Multiple Myeloma an incurable disease, but I have spent the last 25 years in remission using a blend of conventional oncology and evidence-based nutrition, supplementation, and lifestyle therapies from peer-reviewed studies that your oncologist probably hasn't told you about.
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End-stage multiple myeloma is painful at best, agonizing at worst. It only makes sense then, that there are several layers to the discussion of medical aid in dying (MAID) also known as Death with Dignity. I will outline each issue below. Cherie Rineker understands the best and the worst of end-stage MM all-to-well.
First and foremost, I encourage readers to click on the top link below “Living and Dying With Dignity.” Cherie Rineker, multiple myeloma survivor and contributor, is interviewed by Andrew Shorr about Cherie’s decision to access Colorado’s end-of-life options.
In my opinion, no MM survivor has worked harder, no MM survivor has fought harder to manage their multiple myeloma than Cherie Rineker has. Interviewer Andrew Shorr repeatedly asks Cherie about her past MM therapies, her past clinical trials. At about a seven year survival, Cherie has outlived the average five year survival rate yet is planning for end-stage multiple myeloma.
I think like Cherie. In other words, I think all MM patients must have a plan A and plan B ready to go, just in case. I understand that concepts like MAID are difficult for MM survivors to consider, much less follow-through with, but the alternative, doing nothing, could be far worse.
If I understand medical aid in dying laws, there are two requirements that must be satisfied in order for a person like Cherie to qualify for MAID.
I agree that MM survivors cannot be depressed and apply for MAID. Just watching the video interview linked below shows a clear thinking Cherie Rineker.
However, I have a problem with requirement number 1. Even the most experienced multiple myeloma specialist has difficulty determining that a MM survivor has only six months to live. While a MM survivor like Cherie Rineker may live longer than six months, I am in-favor of her being given the right to pursue death with dignity.
This is a tough issue for any multiple myeloma patient to discuss. What do you think?
“Published on October 25, 2019-
Cherie Rineker, 51-year-old wife, mother and passionate contributor to Patient Power and the multiple myeloma community, discusses her move to Colorado – a state that allows terminally ill patients access to medical aid in dying, or Death With Dignity. During this interview, Cherie shares how, after 16 lines of therapy, many hospitalizations and incredible physical and emotional stress, she shifted her focus to quality of life.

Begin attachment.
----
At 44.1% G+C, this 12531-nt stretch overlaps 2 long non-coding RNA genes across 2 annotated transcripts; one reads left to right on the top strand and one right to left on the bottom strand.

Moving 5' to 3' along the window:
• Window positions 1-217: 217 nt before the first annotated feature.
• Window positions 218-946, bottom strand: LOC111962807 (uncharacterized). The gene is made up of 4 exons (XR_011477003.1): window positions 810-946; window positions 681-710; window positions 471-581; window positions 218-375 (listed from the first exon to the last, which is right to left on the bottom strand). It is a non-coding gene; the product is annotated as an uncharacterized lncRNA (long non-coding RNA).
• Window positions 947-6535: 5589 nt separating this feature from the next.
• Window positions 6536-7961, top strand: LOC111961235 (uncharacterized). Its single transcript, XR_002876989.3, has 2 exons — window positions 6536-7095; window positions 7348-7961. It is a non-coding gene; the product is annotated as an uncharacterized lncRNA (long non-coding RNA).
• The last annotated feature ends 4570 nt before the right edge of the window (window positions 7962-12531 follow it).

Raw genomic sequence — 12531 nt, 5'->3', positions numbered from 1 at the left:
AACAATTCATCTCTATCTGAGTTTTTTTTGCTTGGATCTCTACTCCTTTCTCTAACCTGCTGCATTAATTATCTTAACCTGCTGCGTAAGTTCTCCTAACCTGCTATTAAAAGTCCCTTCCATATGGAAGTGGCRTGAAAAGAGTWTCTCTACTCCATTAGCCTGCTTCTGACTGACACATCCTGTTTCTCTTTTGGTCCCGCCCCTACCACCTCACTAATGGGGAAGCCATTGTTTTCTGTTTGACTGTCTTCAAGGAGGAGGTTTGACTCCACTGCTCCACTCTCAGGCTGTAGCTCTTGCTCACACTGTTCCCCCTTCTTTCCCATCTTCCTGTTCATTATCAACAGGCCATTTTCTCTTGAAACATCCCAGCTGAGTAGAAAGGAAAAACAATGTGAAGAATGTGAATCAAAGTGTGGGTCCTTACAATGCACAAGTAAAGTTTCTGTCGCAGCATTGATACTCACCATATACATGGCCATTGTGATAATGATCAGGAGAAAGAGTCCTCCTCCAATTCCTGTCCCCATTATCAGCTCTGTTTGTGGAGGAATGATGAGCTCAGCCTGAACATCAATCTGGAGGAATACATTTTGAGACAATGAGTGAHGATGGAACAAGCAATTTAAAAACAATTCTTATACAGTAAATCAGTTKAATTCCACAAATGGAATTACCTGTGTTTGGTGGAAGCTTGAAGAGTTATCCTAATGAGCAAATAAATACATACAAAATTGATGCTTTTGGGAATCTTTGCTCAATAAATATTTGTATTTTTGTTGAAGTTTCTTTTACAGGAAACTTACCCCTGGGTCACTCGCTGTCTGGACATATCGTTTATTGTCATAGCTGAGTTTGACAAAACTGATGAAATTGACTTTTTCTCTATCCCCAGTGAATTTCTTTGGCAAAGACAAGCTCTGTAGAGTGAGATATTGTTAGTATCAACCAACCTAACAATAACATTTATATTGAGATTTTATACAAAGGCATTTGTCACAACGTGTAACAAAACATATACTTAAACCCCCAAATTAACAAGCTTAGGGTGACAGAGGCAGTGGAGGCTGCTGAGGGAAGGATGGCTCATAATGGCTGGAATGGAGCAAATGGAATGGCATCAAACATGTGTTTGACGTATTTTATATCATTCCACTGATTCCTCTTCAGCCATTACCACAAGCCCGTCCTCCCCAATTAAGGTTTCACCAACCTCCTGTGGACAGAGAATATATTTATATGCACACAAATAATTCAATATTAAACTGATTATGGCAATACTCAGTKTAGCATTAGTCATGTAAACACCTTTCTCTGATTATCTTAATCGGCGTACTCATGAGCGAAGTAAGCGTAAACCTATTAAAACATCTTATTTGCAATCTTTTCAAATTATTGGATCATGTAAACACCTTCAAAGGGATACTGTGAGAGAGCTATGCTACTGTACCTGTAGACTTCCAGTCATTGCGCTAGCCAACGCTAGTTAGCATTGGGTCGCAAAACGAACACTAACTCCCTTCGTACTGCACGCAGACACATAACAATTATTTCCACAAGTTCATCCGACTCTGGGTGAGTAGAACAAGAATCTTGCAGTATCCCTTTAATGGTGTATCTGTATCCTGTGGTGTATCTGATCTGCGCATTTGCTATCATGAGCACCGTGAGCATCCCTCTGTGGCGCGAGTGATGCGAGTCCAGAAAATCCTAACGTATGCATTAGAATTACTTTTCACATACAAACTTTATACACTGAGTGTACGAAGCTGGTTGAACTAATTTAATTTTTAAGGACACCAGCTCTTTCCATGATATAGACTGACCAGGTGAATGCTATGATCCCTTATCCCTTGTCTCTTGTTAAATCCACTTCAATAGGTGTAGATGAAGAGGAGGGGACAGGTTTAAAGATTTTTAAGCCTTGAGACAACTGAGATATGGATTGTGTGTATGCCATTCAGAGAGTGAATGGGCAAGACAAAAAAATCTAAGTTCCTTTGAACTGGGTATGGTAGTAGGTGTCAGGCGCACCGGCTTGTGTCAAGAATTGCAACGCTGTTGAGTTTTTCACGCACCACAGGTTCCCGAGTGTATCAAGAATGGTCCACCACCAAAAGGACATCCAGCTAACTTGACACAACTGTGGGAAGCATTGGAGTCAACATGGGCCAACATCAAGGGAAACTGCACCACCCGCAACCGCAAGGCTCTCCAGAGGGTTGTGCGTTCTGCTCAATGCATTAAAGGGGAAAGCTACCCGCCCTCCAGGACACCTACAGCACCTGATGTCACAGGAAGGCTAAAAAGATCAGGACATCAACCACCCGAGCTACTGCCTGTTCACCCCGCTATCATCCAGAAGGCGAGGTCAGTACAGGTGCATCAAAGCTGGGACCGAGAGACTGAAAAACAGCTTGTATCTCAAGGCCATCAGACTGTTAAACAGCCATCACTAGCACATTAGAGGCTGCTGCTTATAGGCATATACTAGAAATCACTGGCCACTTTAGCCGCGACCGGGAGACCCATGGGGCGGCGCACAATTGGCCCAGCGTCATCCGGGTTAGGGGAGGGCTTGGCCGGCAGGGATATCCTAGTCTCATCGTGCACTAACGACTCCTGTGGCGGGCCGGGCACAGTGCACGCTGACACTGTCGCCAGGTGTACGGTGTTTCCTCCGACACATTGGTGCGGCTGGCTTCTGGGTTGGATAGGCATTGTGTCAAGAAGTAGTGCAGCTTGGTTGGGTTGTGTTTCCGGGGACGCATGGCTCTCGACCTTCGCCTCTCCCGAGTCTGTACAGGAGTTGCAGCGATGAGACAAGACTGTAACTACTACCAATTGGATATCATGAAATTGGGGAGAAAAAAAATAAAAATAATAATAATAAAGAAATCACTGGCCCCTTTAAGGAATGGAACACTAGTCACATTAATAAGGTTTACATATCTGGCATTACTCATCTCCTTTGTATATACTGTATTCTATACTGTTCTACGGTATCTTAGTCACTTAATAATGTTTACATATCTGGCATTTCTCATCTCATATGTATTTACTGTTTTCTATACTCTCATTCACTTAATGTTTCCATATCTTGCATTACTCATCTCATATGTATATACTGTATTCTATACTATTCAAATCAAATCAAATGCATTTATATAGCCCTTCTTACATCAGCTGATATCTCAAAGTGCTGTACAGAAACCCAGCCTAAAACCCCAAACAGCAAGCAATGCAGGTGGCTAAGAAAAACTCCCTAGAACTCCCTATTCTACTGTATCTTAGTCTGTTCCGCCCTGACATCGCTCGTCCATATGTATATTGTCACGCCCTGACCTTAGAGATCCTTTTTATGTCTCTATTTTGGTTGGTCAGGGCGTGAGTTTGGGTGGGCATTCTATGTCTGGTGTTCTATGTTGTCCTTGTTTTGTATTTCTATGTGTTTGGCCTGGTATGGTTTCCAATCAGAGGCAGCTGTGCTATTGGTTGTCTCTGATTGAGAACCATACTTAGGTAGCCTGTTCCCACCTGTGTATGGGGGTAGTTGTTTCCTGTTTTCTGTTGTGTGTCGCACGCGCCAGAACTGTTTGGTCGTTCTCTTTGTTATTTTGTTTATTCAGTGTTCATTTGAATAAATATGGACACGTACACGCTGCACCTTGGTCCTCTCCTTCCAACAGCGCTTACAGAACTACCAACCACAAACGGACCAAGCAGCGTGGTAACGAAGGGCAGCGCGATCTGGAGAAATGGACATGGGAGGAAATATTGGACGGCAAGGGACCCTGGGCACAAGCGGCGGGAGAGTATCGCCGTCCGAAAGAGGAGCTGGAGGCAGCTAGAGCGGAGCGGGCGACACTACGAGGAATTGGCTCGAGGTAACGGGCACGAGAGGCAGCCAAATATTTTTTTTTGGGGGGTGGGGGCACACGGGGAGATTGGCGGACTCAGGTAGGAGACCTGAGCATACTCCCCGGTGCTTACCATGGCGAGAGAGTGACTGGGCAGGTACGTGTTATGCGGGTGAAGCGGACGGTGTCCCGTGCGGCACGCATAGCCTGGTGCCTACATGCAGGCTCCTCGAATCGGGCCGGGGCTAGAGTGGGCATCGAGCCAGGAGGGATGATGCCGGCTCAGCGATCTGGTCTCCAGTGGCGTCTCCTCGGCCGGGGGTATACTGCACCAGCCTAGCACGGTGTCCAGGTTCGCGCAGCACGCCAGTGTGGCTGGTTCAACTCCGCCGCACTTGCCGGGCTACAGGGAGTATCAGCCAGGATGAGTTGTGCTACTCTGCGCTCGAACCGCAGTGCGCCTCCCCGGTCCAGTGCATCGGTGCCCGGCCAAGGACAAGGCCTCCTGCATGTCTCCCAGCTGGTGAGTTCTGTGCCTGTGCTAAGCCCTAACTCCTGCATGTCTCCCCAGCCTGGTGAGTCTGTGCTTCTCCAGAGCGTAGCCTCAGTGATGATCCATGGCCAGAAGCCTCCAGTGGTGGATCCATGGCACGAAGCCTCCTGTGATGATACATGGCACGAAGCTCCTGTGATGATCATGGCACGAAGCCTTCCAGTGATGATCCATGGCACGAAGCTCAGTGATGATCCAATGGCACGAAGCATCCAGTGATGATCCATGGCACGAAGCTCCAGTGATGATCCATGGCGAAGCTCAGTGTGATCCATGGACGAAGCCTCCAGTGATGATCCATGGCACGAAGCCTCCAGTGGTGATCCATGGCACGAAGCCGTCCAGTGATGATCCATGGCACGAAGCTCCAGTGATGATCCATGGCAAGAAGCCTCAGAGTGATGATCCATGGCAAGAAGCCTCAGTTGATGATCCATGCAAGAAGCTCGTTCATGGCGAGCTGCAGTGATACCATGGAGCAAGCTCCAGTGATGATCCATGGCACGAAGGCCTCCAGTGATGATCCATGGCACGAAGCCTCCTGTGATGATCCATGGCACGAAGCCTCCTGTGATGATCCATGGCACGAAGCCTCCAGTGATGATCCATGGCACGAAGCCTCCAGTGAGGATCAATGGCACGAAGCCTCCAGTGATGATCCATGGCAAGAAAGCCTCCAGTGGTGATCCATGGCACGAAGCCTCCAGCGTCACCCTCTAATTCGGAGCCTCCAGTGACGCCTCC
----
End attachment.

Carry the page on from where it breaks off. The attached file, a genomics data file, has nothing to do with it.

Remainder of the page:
Watch as she poignantly describes the impact of her treatment journey and what led to her decision to use end-of-life options. In the time between the recording and release of this program, Cherie’s health declined rapidly, and she went to Colorado to die with dignity on October 23, 2019.”
“Hospice is an integral component of end-of-life care, a service designed to deliver supportive care to those in the final phase of a terminal illness. The aim is to make the patient as comfortable and free of pain as possible.
However, now that medical aid in dying (MAID) is available in several states, as well as in some other countries, the question arises: should this option be included among the services that the hospice has to offer?”
“For patients to be eligible for Medical Aid in Dying (MAID), they must have a prognosis of less than 6 months to live, and the mental capacity to make an informed decision. These are legal requirements in the states that allow the procedure. But how easy is it for physicians to be sure that patients meet these requirements?
In a session held during the recent inaugural National Clinicians Conference on Medical Aid in Dying, experts explored these two essential issues and the challenges that clinicians may face when evaluating patients.
How Long Do I Have, Doc?
“One of the most challenging issues in working with patients is that of prognosis…”
“…Patients who were transfusion-dependent, on dialysis, or survived for less than one year were more likely to enroll late in hospice and experience aggressive medical care at the end of life. Gains in hospice use for myeloma decedents were not accompanied by increases in late enrollment or aggressive medical care. These findings suggest meaningful improvements in end-of-life care for this population…”